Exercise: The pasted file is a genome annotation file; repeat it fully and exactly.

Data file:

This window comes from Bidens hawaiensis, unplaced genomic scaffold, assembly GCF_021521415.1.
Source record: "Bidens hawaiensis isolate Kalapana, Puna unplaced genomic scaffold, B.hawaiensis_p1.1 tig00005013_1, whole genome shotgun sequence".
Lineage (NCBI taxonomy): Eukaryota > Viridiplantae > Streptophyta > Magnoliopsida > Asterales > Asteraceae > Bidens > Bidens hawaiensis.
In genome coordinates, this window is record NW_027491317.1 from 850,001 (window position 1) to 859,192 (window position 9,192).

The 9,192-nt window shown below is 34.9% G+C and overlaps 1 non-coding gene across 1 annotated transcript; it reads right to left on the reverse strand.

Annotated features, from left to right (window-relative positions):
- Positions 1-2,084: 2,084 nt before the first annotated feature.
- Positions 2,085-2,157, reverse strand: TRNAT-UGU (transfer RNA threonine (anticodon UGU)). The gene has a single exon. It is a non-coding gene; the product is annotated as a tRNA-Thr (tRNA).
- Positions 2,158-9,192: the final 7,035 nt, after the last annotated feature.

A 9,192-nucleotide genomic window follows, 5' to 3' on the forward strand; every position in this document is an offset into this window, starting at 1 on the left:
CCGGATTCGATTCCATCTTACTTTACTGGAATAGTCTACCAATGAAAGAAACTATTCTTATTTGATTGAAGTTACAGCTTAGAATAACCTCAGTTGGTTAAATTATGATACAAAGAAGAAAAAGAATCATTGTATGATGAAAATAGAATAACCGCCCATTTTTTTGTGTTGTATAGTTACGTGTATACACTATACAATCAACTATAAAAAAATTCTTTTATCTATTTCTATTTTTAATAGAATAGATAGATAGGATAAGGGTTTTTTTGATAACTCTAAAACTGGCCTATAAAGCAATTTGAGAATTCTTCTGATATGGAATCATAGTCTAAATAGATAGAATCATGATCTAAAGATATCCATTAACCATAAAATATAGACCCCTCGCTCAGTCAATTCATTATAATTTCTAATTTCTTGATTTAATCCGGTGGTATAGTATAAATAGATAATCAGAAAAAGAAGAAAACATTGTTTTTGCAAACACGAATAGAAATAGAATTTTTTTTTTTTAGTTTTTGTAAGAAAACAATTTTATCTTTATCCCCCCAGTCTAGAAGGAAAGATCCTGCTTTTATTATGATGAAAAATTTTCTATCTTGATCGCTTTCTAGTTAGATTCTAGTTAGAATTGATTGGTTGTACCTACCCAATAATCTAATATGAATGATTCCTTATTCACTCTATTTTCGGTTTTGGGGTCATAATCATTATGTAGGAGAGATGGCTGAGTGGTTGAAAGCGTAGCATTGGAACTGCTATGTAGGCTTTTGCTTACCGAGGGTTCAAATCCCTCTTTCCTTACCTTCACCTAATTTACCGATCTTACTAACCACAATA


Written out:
This window comes from Bidens hawaiensis, unplaced genomic scaffold, assembly GCF_021521415.1.
Source record: "Bidens hawaiensis isolate Kalapana, Puna unplaced genomic scaffold, B.hawaiensis_p1.1 tig00005013_1, whole genome shotgun sequence".
Lineage (NCBI taxonomy): Eukaryota > Viridiplantae > Streptophyta > Magnoliopsida > Asterales > Asteraceae > Bidens > Bidens hawaiensis.
In genome coordinates, this window is record NW_027491317.1 from 850,001 (window position 1) to 859,192 (window position 9,192).

The 9,192-nt window shown below is 34.9% G+C and overlaps 1 non-coding gene across 1 annotated transcript; it reads right to left on the reverse strand.

Annotated features, from left to right (window-relative positions):
- Positions 1-2,084: 2,084 nt before the first annotated feature.
- Positions 2,085-2,157, reverse strand: TRNAT-UGU (transfer RNA threonine (anticodon UGU)). The gene has a single exon. It is a non-coding gene; the product is annotated as a tRNA-Thr (tRNA).
- Positions 2,158-9,192: the final 7,035 nt, after the last annotated feature.

A 9,192-nucleotide genomic window follows, 5' to 3' on the forward strand; every position in this document is an offset into this window, starting at 1 on the left:
CCGGATTCGATTCCATCTTACTTTACTGGAATAGTCTACCAATGAAAGAAACTATTCTTATTTGATTGAAGTTACAGCTTAGAATAACCTCAGTTGGTTAAATTATGATACAAAGAAGAAAAAGAATCATTGTATGATGAAAATAGAATAACCGCCCATTTTTTTGTGTTGTATAGTTACGTGTATACACTATACAATCAACTATAAAAAAATTCTTTTATCTATTTCTATTTTTAATAGAATAGATAGATAGGATAAGGGTTTTTTTGATAACTCTAAAACTGGCCTATAAAGCAATTTGAGAATTCTTCTGATATGGAATCATAGTCTAAATAGATAGAATCATGATCTAAAGATATCCATTAACCATAAAATATAGACCCCTCGCTCAGTCAATTCATTATAATTTCTAATTTCTTGATTTAATCCGGTGGTATAGTATAAATAGATAATCAGAAAAAGAAGAAAACATTGTTTTTGCAAACACGAATAGAAATAGAATTTTTTTTTTTTAGTTTTTGTAAGAAAACAATTTTATCTTTATCCCCCCAGTCTAGAAGGAAAGATCCTGCTTTTATTATGATGAAAAATTTTCTATCTTGATCGCTTTCTAGTTAGATTCTAGTTAGAATTGATTGGTTGTACCTACCCAATAATCTAATATGAATGATTCCTTATTCACTCTATTTTCGGTTTTGGGGTCATAATCATTATGTAGGAGAGATGGCTGAGTGGTTGAAAGCGTAGCATTGGAACTGCTATGTAGGCTTTTGCTTACCGAGGGTTCAAATCCCTCTTTCCTTACCTTCACCTAATTTACCGATCTTACTAACCACAATA